Using bluetooth to track crowds at the Paléo music festival

Jul 22, 2013

For her semester project, an EPFL Master's student applied a different approach to tracking the flow of the crowds at the Paléo music festival – using cell phone data and statistics.

Tracking individuals in a large group, be they or humans, is no trivial task. By applying statistics to mobile phone signals picked up in a , Master's student Elisaveta Kondratieva developed a way to more accurately follow and understand the behavior of the individuals that make up the crowd. For her semester project, she evaluated an extensive dataset gathered at the 2010 Paléo music festival, revealing the potential and the pitfalls of this new approach.

Every year, the Paléo music festival attracts well over 40,000 music aficionados per day. Many carry mobile phones with activated bluetooth devices. In 2010, ten "agents," students and researchers, were part of the crowd, equipped with special mobile phones programmed to pick up and store the identity of all detectable bluetooth devices in their vicinity. The data they gathered provides a list of all of the detectable bluetooth devices surrounding each of the walking agents at any given time throughout the evening.

Often, these data are not enough to discriminate between different nearby locations. Were the detected individuals at the Asian food stall, the stand right next to it, or were they on the way to their next concert? Detecting the presence of bluetooth signals narrows down the position of the mobile phone that emits it, and that of its owner, to a radius around 10 to 20 meters around the agent. The inaccuracy of the agent's GPS adds up to 10 more meters of uncertainty. Furthermore, many devices were only detected a handful of times in the course of the evening.

This is where statistics come in handy. "Using an approach based on Bayesian statistics, that is by taking into account certain pieces of available information, the accuracy of the outcome can be improved," she says. Concert schedules, a of the festival grounds, and other sources of information can help fill in the gaps between separate detections and provide likely estimates of the exact locations of the individuals.

For such an approach to work, a significant fraction of the audience have to have their set to be detectable. Fortunately, this turned out to be the case: fixed detectors at the entrance to the festival detected over 3,300 devices - just over 8% of the 40,500 people that attended the festival that day.

The quality of the results depends largely on how effectively the agents fan out across the festival grounds. "Two of our agents basically spent the entire evening at the festival together," says the student, "so the data they obtained overlapped. Also, none of our agents ever went to one of the more remote stages." To fix these loopholes, future campaigns could involve a larger number of fixed detectors and mobile agents. Additionally, a similar approach could be adopted to follow individuals using their WiFi signals.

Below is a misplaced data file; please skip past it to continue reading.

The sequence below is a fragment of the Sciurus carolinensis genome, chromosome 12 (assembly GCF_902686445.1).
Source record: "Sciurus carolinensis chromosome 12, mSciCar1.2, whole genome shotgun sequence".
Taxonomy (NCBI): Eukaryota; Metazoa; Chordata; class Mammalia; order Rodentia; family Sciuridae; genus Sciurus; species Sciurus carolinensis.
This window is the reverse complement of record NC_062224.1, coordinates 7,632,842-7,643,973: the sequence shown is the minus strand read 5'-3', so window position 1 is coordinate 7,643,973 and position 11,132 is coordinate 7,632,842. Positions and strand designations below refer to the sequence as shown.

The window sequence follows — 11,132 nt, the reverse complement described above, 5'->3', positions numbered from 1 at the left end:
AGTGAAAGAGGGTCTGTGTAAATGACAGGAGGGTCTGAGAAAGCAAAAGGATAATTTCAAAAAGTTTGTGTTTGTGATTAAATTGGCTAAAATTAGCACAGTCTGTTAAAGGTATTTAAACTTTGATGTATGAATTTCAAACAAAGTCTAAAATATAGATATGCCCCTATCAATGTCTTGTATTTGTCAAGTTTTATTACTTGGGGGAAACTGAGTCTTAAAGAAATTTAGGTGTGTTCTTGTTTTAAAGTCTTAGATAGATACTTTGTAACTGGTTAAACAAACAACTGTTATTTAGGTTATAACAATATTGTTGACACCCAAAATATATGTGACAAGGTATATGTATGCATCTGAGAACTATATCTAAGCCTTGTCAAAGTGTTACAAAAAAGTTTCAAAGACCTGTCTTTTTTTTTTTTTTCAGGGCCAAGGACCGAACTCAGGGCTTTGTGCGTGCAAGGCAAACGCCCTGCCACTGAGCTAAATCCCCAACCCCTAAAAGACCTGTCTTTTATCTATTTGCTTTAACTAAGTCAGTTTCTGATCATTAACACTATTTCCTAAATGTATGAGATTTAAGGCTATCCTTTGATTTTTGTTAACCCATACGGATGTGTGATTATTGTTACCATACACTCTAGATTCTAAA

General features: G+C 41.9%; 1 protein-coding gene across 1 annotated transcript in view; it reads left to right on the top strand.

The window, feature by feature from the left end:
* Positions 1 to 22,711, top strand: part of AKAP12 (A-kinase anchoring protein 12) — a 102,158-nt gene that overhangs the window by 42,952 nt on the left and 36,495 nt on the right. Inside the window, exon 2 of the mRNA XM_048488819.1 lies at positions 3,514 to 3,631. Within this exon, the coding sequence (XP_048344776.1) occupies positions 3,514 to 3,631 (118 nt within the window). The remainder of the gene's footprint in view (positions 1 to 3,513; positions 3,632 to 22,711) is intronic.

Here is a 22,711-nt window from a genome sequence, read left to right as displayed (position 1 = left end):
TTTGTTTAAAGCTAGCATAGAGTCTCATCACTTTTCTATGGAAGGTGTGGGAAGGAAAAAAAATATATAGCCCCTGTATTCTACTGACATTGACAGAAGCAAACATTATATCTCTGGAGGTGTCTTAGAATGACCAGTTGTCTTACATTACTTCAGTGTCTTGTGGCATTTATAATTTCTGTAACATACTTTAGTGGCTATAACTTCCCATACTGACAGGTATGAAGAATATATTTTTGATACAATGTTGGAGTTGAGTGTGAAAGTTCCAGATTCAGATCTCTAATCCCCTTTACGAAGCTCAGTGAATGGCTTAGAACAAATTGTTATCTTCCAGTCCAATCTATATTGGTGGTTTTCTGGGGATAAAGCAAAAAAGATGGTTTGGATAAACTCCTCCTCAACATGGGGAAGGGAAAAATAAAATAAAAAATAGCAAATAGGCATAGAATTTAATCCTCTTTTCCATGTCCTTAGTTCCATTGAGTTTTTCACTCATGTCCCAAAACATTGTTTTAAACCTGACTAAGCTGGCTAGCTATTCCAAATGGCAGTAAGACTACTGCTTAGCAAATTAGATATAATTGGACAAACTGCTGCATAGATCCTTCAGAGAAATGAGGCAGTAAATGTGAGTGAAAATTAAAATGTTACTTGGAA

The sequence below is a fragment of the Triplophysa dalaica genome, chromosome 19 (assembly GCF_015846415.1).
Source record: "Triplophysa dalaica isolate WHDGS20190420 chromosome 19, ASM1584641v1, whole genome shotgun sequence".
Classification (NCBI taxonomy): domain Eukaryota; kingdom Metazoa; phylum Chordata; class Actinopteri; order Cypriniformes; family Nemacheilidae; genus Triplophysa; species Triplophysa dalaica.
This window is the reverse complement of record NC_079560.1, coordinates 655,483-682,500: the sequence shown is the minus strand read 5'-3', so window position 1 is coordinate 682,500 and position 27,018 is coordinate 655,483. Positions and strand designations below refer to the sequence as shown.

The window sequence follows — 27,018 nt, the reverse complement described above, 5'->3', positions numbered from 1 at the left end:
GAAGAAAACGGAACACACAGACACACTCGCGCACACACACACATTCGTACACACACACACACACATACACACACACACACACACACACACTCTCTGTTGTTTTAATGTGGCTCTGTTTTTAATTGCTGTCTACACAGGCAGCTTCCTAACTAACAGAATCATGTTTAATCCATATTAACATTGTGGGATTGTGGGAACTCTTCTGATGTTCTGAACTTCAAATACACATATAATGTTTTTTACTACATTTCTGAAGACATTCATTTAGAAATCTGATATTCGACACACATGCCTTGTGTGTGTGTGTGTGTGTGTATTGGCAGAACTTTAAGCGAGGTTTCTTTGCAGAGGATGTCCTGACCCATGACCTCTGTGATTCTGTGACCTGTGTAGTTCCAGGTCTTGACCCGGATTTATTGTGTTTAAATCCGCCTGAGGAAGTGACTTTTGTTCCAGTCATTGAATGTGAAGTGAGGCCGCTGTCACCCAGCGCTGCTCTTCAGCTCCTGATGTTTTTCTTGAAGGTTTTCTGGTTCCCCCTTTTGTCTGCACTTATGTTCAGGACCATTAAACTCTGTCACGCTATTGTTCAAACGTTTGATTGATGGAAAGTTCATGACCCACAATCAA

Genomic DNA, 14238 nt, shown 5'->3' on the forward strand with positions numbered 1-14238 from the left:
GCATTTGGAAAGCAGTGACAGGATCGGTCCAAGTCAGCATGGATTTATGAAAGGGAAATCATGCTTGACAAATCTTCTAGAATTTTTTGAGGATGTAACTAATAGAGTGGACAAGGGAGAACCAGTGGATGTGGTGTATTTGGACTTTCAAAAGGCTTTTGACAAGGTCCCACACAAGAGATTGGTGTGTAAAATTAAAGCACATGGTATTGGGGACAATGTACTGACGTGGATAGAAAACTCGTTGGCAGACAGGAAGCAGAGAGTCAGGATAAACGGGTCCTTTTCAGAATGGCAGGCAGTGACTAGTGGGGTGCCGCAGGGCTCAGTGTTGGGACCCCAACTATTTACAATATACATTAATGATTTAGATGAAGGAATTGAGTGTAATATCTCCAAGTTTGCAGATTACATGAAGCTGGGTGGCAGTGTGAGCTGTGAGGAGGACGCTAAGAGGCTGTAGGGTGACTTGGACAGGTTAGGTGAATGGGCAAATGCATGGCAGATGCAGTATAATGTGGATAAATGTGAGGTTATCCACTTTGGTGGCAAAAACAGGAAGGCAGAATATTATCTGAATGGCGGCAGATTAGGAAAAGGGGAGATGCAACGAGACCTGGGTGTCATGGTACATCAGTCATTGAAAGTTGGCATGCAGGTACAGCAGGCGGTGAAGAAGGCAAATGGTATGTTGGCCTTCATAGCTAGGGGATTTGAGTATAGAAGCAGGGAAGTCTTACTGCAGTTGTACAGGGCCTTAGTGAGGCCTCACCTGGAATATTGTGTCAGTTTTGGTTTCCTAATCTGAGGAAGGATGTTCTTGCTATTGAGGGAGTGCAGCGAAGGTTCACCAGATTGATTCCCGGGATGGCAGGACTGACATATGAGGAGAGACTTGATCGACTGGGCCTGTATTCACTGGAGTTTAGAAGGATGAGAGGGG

Explore further: Key decisions on drones likely from Congress

add to favorites email to friend print save as pdf

Related Stories

Calgary rolls out Bluetooth travel time system

Dec 09, 2012

(Phys.org)—The City of Calgary, Alberta, now uses Bluetooth-based tracking to give people real-time information about travel time during their commute. The system collects information from Bluetooth devices ...

Comedy Central to launch Twitter comedy festival

Apr 22, 2013

Putting a new test to the adage that brevity is the soul of wit, Comedy Central is partnering with Twitter for a comedy festival played out in 140 characters and 6-second videos.

IPhone 4S first phone for low-power Bluetooth

Oct 24, 2011

The iPhone 4S has a little-heralded feature that makes it unique among phones, at least for a while: It can talk to a new class of wireless devices, such as watches and glucose and heart-rate monitors.

Recommended for you

Key decisions on drones likely from Congress

7 hours ago

The Obama administration is on the verge of proposing long-awaited rules for commercial drone operations in U.S. skies, but key decisions on how much access to grant drones are likely to come from Congress ...

Building a machine that sorts candy colors with iPhone

Dec 23, 2014

The very idea of a machine being able to color-sort M&Ms teases an inventor's imagination and interest in machines, electronics and programming. A person with a website called "reviewmylife" had heard about ...

Laser technology aids CO2 storage capabilities

Dec 23, 2014

DOE's National Energy Technology Laboratory is attracting private industry attention and winning innovation awards for harnessing the power of lasers to monitor the safe and permanent underground storage ...

User comments : 0

Please sign in to add a comment. Registration is free, and takes less than a minute. Read more

Click here to reset your password.
Sign in to get notified via email when new comments are made.